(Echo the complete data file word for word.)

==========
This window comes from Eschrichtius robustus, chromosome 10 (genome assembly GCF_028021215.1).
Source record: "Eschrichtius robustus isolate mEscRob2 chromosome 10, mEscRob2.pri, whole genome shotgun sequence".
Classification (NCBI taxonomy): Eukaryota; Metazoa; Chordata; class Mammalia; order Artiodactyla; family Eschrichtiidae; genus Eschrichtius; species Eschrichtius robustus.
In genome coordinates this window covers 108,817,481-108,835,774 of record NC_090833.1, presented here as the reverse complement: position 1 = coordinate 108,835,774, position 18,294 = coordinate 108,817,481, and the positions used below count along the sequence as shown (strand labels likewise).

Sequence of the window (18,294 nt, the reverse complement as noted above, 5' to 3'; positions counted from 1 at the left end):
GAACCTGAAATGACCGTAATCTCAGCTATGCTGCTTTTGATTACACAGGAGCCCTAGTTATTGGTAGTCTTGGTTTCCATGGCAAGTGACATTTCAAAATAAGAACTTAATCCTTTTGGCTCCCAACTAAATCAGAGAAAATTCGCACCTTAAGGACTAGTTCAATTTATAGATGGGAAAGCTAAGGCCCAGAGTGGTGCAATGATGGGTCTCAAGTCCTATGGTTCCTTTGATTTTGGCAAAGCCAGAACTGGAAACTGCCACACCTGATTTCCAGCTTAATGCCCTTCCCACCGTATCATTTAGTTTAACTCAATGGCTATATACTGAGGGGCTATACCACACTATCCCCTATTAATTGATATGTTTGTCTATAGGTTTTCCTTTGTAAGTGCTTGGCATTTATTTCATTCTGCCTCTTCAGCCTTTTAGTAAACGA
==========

This window comes from Eschrichtius robustus, chromosome 10 (genome assembly GCF_028021215.1).
Source record: "Eschrichtius robustus isolate mEscRob2 chromosome 10, mEscRob2.pri, whole genome shotgun sequence".
Classification (NCBI taxonomy): Eukaryota; Metazoa; Chordata; class Mammalia; order Artiodactyla; family Eschrichtiidae; genus Eschrichtius; species Eschrichtius robustus.
In genome coordinates this window covers 108,817,481-108,835,774 of record NC_090833.1, presented here as the reverse complement: position 1 = coordinate 108,835,774, position 18,294 = coordinate 108,817,481, and the positions used below count along the sequence as shown (strand labels likewise).

Sequence of the window (18,294 nt, the reverse complement as noted above, 5' to 3'; positions counted from 1 at the left end):
GAACCTGAAATGACCGTAATCTCAGCTATGCTGCTTTTGATTACACAGGAGCCCTAGTTATTGGTAGTCTTGGTTTCCATGGCAAGTGACATTTCAAAATAAGAACTTAATCCTTTTGGCTCCCAACTAAATCAGAGAAAATTCGCACCTTAAGGACTAGTTCAATTTATAGATGGGAAAGCTAAGGCCCAGAGTGGTGCAATGATGGGTCTCAAGTCCTATGGTTCCTTTGATTTTGGCAAAGCCAGAACTGGAAACTGCCACACCTGATTTCCAGCTTAATGCCCTTCCCACCGTATCATTTAGTTTAACTCAATGGCTATATACTGAGGGGCTATACCACACTATCCCCTATTAATTGATATGTTTGTCTATAGGTTTTCCTTTGTAAGTGCTTGGCATTTATTTCATTCTGCCTCTTCAGCCTTTTAGTAAACGA